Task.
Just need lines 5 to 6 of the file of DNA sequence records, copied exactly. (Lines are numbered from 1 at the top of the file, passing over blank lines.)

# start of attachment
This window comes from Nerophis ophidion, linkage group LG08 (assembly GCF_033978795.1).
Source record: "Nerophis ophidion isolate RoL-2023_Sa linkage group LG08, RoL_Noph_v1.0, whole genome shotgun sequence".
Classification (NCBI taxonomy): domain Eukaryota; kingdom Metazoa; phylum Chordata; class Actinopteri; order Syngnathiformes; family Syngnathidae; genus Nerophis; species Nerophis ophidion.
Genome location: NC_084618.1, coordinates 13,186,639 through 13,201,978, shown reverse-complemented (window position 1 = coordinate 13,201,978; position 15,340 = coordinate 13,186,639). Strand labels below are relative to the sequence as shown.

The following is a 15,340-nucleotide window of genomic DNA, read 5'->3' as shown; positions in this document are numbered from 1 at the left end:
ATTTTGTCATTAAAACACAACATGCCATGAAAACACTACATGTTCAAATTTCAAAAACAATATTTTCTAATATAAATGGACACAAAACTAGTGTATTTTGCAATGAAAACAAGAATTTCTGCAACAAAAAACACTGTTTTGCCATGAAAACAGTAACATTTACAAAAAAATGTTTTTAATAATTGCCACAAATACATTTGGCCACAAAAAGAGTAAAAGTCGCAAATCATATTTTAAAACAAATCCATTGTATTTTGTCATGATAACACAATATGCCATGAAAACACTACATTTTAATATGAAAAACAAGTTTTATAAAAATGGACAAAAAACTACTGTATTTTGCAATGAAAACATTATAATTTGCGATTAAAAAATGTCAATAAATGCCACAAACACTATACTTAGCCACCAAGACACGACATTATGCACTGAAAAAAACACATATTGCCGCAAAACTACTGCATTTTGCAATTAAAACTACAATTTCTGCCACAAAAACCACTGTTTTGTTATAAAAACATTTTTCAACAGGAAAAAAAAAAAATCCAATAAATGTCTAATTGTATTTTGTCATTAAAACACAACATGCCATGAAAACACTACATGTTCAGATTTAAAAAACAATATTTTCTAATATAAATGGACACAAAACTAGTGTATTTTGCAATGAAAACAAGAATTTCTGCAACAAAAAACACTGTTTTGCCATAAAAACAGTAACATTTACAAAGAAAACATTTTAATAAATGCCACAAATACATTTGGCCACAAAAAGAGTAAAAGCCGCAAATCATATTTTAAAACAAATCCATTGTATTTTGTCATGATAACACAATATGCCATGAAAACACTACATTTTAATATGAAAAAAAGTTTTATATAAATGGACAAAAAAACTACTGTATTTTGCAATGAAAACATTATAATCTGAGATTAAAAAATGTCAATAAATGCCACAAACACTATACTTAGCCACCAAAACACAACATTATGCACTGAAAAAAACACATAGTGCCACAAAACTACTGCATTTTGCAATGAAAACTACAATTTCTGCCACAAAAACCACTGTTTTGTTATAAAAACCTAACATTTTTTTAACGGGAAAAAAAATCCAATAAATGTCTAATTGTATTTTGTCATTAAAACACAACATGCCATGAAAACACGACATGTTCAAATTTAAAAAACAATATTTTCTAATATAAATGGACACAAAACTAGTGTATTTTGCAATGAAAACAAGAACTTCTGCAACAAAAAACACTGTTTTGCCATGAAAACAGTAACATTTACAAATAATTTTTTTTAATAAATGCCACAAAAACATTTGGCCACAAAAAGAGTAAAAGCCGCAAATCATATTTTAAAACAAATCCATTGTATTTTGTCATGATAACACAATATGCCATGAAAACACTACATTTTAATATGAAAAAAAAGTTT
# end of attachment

The following is a 15,340-nucleotide window of genomic DNA, read 5'->3' as shown; positions in this document are numbered from 1 at the left end:
ATTTTGTCATTAAAACACAACATGCCATGAAAACACTACATGTTCAAATTTCAAAAACAATATTTTCTAATATAAATGGACACAAAACTAGTGTATTTTGCAATGAAAACAAGAATTTCTGCAACAAAAAACACTGTTTTGCCATGAAAACAGTAACATTTACAAAAAAATGTTTTTAATAATTGCCACAAATACATTTGGCCACAAAAAGAGTAAAAGTCGCAAATCATATTTTAAAACAAATCCATTGTATTTTGTCATGATAACACAATATGCCATGAAAACACTACATTTTAATATGAAAAACAAGTTTTATAAAAATGGACAAAAAACTACTGTATTTTGCAATGAAAACATTATAATTTGCGATTAAAAAATGTCAATAAATGCCACAAACACTATACTTAGCCACCAAGACACGACATTATGCACTGAAAAAAACACATATTGCCGCAAAACTACTGCATTTTGCAATTAAAACTACAATTTCTGCCACAAAAACCACTGTTTTGTTATAAAAACATTTTTCAACAGGAAAAAAAAAAAATCCAATAAATGTCTAATTGTATTTTGTCATTAAAACACAACATGCCATGAAAACACTACATGTTCAGATTTAAAAAACAATATTTTCTAATATAAATGGACACAAAACTAGTGTATTTTGCAATGAAAACAAGAATTTCTGCAACAAAAAACACTGTTTTGCCATAAAAACAGTAACATTTACAAAGAAAACATTTTAATAAATGCCACAAATACATTTGGCCACAAAAAGAGTAAAAGCCGCAAATCATATTTTAAAACAAATCCATTGTATTTTGTCATGATAACACAATATGCCATGAAAACACTACATTTTAATATGAAAAAAAGTTTTATATAAATGGACAAAAAAACTACTGTATTTTGCAATGAAAACATTATAATCTGAGATTAAAAAATGTCAATAAATGCCACAAACACTATACTTAGCCACCAAAACACAACATTATGCACTGAAAAAAACACATAGTGCCACAAAACTACTGCATTTTGCAATGAAAACTACAATTTCTGCCACAAAAACCACTGTTTTGTTATAAAAACCTAACATTTTTTTAACGGGAAAAAAAATCCAATAAATGTCTAATTGTATTTTGTCATTAAAACACAACATGCCATGAAAACACGACATGTTCAAATTTAAAAAACAATATTTTCTAATATAAATGGACACAAAACTAGTGTATTTTGCAATGAAAACAAGAACTTCTGCAACAAAAAACACTGTTTTGCCATGAAAACAGTAACATTTACAAATAATTTTTTTTAATAAATGCCACAAAAACATTTGGCCACAAAAAGAGTAAAAGCCGCAAATCATATTTTAAAACAAATCCATTGTATTTTGTCATGATAACACAATATGCCATGAAAACACTACATTTTAATATGAAAAAAAAGTTT